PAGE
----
Hideki Matsuyama has played the Waste Management Phoenix Open four times in his career -- each of the last four years. In that span, he now has two wins and two top-five finishes. Matsuyama took down Webb Simpson in a four-hole playoff with a birdie on the final hole, and he now has half as many trophies as golfers who have beaten him at TPC Scottsdale.

After a thrilling 18 holes of regulation that saw both golfers get to 17 under (Simpson shot a 64, Matsuyama a 66), neither golfer could get anything going in the playoff. Six drama-filled pars between them in the first three holes as both players left birdie putts for the win short. Then, on the fourth playoff hole (the drivable 17th on the course), Simpson caught a bad break.

He banged a drive onto the green but it rolled to the back right. The pin was on the back left. The green had a curved posterior, though, and Simpson did not have a straight line to putt. He might have been better off chipping over the sand and back edge of the green rather than putting. Instead he left himself a lengthy birdie putt with Matsuyama already staring at a 12-foot birdie of his own.

"This is the dreaded spot on 17 with this pin," Simpson lamented to Dottie Pepper of CBS Sports. "I actually thought I made the birdie putt." He almost did. The putt grazed the right edge but would not fall.

That left the door open for Matsuyama's second-straight Phoenix Open win. He found the bottom of the cup, and he knew it even before it fell. For somebody who has struggled with the flat stick over the course of his career, Matsuyama was a picture of perfection in the playoff. He hit a tough five-footer for par on the hole before and looked anything but unconfident.

"It was a struggle, especially that playoff, but I'm very happy to win," Matsuyama told Peter Kostis of CBS Sports. "I had faith and believe there was going to be a chance to win it. And I made it. I'm going to keep grinding."

The duo actually had eerily similar days. Both played bogey free. Both made birdie at No. 15 in regulation. Both made eagle at the par-5 third hole. It was a great show on a day when some monstrous names went low.

"I'm thrilled to death with the state of the game," said Simpson, who noted that he hadn't contended since the Dean & DeLuca Invitational last year. "Hideki is a great player. I knew he was going to be a tough competitor in the playoff. It's been a while since I've been in contention. Hat's off to him. He's a great player."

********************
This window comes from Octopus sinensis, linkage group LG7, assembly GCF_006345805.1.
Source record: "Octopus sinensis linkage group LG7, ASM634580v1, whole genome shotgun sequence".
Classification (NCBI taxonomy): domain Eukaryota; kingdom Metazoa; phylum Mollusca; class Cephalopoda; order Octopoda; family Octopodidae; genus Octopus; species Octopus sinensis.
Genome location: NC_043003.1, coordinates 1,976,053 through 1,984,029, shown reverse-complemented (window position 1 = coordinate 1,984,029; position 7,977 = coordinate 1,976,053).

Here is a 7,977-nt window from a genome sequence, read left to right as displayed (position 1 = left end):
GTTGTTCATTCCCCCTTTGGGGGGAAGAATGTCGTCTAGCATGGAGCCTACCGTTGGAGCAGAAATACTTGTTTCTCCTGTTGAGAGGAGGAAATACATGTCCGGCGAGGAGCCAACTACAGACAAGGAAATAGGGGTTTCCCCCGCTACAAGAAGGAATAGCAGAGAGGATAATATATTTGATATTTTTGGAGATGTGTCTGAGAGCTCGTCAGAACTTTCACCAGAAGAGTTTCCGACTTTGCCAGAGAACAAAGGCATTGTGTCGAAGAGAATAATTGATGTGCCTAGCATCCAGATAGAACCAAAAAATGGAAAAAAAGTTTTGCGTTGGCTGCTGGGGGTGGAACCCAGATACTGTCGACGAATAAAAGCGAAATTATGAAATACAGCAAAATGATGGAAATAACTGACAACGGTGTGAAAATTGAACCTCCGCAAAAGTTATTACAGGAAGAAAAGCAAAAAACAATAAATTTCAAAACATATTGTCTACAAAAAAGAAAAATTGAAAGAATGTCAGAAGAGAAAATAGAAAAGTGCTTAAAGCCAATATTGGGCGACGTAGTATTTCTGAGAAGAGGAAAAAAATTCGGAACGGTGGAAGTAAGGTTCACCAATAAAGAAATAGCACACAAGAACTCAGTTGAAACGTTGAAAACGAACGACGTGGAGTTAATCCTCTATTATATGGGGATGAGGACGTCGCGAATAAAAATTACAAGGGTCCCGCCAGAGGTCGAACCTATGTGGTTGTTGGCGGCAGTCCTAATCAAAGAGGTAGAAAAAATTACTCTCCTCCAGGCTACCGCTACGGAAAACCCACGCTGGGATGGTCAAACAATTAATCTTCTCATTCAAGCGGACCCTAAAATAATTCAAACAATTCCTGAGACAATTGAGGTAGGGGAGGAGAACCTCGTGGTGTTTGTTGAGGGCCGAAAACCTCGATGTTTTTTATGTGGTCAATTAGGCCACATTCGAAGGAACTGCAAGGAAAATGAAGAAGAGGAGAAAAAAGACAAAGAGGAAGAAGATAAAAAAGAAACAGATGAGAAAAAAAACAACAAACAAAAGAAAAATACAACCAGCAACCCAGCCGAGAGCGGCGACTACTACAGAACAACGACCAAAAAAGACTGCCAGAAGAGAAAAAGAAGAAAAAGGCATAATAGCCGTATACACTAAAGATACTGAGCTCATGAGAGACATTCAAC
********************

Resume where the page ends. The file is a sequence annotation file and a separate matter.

With the win, Matsuyama has passed Shigeki Maruyama with the most wins by any Japanese player in PGA Tour history. Oh yeah, and he's 24 years old. The win is officially Matsuyama's second on the PGA Tour season (he and Justin Thomas have won five of the 12 PGA Tour events so far this season), but he also took the Hero World Challenge in December and twice in Japan at the end of last year. He is riding an all-time heater.

And there seems to be no sign of stopping. Grade: A+

Here are our grades for the rest of the Phoenix Open.

Phil Mickelson (T16): Mickelson faded coming home with a 40 on Sunday after getting within striking distance of the lead early in the day. He was getting nervous about a couple of the prop bets he'd plopped down on the Super Bowl, no doubt, and trying to rush it to the clubhouse to clear things up.

I'm kidding of course, but these last three weeks have told us a lot about Mickelson. He finished an impressive T6 in birdies in Phoenix where he's won twice. He's been in semi-contention in the last three tournaments which bodes well for his precious Augusta here in two months.

"I love playing here," said Mickelson. "I played the first 63 holes really well. I was excited, going to the back side having an opportunity to win the golf tournament with a good back nine. Unfortunately after hitting good drives on 10, 11, I made bogeys on both of those holes. It just killed my momentum. I had a hard time picking it back up. It was a disappointing way to finish it, but it's very encouraging with the way I have been playing. And the way I got myself into contention there with nine holes to go was fun." Grade: B+

Jordan Spieth (T9): Spieth really got it going on Friday as he went out in 31 and looked destined for something in the low 60s. But two bogeys and a double coming in took him out of contention for good despite a solid 67-67 weekend. Spieth has reached the point of his career where if he finishes outside the top 10, it's more of an eyebrow-raiser than if he wins.

The bad -- very bad -- news for everyone else is that Spieth is locked in with his irons right now. He finished No. 2 in the field this week in strokes gained on approach shots (and has been incredibly efficient all season on his approaches). He was 44th in putting. I'm less concerned about him finding his putting stroke eventually than I would be if he was missing on his approaches. Grade: A-

Rickie Fowler (T4): Fowler closed like this was the 2015 Players Championship all over again. Remember that? Fowler played the final four holes in 5 under and won in a playoff. This year in Phoenix he played the final six in a thrilling 4 under and notched his second-straight top-five finish. It was good to see him mix it up on the weekend after a ho-hum start to 2017.

"Game is good right now," said Fowler. "It was nice this week. Didn't make very many mistakes. Two bogeys over the four days, which is nice. I felt like I managed my game well. [Caddie] Joe [Skovron] and I communicated well. Got through the week very good. Definitely looking forward to going from here and on to the coming tournaments." Grade: A